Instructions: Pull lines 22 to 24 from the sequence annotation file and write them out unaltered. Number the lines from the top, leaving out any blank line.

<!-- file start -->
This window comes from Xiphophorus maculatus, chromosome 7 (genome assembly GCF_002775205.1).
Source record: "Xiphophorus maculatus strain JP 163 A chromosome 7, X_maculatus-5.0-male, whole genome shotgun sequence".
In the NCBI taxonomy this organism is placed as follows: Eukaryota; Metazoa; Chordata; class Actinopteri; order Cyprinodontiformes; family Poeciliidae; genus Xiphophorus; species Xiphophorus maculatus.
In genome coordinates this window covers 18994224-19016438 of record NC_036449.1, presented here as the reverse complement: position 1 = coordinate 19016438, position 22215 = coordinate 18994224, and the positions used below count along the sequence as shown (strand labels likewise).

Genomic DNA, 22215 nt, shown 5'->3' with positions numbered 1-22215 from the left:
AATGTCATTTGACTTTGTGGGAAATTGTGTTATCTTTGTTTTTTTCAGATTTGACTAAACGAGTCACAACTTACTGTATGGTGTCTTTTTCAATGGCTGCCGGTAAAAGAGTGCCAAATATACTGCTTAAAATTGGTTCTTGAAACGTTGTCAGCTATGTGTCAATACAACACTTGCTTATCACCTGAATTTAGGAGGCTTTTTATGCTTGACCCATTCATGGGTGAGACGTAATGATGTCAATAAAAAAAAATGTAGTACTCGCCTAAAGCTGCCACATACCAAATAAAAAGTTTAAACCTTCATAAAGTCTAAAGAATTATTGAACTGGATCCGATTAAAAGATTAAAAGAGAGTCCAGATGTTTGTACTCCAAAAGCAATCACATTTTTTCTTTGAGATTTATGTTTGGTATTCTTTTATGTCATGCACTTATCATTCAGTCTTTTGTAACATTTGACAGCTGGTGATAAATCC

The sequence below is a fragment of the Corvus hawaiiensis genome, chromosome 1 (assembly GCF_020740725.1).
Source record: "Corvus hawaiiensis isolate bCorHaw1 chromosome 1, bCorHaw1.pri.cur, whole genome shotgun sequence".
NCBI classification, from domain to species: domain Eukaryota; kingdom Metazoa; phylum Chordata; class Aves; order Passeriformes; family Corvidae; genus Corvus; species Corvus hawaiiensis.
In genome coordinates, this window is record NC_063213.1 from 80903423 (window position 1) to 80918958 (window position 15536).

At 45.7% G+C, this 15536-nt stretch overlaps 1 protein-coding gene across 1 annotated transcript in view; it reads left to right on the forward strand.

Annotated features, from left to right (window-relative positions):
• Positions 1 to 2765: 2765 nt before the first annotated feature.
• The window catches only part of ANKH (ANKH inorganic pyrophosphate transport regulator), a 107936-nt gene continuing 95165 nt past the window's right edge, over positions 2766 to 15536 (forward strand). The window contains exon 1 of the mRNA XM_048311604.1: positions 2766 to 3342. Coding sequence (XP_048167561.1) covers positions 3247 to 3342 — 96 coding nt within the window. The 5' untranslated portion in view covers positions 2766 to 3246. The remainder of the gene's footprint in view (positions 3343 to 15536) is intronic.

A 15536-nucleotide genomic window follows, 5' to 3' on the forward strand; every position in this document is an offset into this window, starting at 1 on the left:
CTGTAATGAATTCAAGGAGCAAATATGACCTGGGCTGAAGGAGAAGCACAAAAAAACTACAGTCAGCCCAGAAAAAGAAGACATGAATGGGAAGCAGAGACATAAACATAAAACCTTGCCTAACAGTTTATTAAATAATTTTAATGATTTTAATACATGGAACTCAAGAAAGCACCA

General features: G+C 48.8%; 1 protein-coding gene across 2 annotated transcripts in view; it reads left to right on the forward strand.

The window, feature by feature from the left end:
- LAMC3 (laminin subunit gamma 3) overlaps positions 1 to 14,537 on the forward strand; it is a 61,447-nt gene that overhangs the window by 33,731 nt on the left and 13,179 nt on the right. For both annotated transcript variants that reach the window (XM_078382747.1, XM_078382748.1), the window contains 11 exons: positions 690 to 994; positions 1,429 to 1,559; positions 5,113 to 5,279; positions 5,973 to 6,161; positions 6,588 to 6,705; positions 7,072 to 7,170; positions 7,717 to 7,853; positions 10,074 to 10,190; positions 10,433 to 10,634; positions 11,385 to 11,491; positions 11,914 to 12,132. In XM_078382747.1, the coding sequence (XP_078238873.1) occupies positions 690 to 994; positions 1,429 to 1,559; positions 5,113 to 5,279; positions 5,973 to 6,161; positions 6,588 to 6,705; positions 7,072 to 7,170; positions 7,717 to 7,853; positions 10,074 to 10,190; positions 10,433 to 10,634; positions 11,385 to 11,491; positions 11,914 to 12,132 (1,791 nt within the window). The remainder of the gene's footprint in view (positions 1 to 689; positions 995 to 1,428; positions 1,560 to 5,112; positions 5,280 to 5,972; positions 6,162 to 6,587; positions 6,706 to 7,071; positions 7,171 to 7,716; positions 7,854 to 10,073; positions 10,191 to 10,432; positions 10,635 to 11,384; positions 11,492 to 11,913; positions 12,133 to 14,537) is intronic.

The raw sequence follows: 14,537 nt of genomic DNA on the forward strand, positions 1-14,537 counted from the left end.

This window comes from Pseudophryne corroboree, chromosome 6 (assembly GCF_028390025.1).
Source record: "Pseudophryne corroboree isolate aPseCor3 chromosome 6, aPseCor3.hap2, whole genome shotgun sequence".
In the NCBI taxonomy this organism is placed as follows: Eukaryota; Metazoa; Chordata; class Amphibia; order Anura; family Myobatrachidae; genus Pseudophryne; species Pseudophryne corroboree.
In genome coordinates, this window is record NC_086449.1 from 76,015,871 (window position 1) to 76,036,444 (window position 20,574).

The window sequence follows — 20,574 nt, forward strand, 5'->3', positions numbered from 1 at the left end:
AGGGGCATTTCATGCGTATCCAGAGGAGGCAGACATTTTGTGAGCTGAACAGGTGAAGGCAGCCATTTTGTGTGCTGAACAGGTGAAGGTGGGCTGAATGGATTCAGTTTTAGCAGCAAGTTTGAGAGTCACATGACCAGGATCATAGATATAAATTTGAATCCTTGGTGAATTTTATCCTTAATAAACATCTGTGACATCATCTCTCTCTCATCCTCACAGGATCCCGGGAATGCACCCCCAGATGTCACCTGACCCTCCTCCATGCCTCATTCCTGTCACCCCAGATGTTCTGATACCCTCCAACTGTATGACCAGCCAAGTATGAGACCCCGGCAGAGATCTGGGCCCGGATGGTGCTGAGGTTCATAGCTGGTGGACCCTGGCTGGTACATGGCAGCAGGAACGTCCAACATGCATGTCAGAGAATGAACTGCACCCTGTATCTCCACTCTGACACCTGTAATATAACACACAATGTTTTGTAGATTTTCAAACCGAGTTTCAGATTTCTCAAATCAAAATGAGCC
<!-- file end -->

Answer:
Source record: "Pseudophryne corroboree isolate aPseCor3 chromosome 6, aPseCor3.hap2, whole genome shotgun sequence".
In the NCBI taxonomy this organism is placed as follows: Eukaryota; Metazoa; Chordata; class Amphibia; order Anura; family Myobatrachidae; genus Pseudophryne; species Pseudophryne corroboree.
In genome coordinates, this window is record NC_086449.1 from 76,015,871 (window position 1) to 76,036,444 (window position 20,574).